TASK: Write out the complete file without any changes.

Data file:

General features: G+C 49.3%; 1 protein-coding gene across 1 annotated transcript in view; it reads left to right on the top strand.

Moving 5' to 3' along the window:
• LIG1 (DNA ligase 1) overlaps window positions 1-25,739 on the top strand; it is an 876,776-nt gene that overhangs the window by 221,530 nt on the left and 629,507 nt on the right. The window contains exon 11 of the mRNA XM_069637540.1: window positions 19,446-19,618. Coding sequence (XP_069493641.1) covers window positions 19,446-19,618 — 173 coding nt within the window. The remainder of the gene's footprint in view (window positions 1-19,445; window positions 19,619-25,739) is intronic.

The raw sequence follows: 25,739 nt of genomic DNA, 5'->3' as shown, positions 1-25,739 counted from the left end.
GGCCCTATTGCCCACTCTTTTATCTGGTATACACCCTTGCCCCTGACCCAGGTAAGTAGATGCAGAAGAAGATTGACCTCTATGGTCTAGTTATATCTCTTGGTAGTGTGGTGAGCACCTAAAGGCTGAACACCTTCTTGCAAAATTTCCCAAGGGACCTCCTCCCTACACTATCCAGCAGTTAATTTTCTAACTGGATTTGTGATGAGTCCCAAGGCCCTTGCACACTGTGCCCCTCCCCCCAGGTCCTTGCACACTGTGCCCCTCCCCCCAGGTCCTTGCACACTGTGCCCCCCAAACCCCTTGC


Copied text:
General features: G+C 49.3%; 1 protein-coding gene across 1 annotated transcript in view; it reads left to right on the top strand.

Moving 5' to 3' along the window:
• LIG1 (DNA ligase 1) overlaps window positions 1-25,739 on the top strand; it is an 876,776-nt gene that overhangs the window by 221,530 nt on the left and 629,507 nt on the right. The window contains exon 11 of the mRNA XM_069637540.1: window positions 19,446-19,618. Coding sequence (XP_069493641.1) covers window positions 19,446-19,618 — 173 coding nt within the window. The remainder of the gene's footprint in view (window positions 1-19,445; window positions 19,619-25,739) is intronic.

The raw sequence follows: 25,739 nt of genomic DNA, 5'->3' as shown, positions 1-25,739 counted from the left end.
GGCCCTATTGCCCACTCTTTTATCTGGTATACACCCTTGCCCCTGACCCAGGTAAGTAGATGCAGAAGAAGATTGACCTCTATGGTCTAGTTATATCTCTTGGTAGTGTGGTGAGCACCTAAAGGCTGAACACCTTCTTGCAAAATTTCCCAAGGGACCTCCTCCCTACACTATCCAGCAGTTAATTTTCTAACTGGATTTGTGATGAGTCCCAAGGCCCTTGCACACTGTGCCCCTCCCCCCAGGTCCTTGCACACTGTGCCCCTCCCCCCAGGTCCTTGCACACTGTGCCCCCCAAACCCCTTGC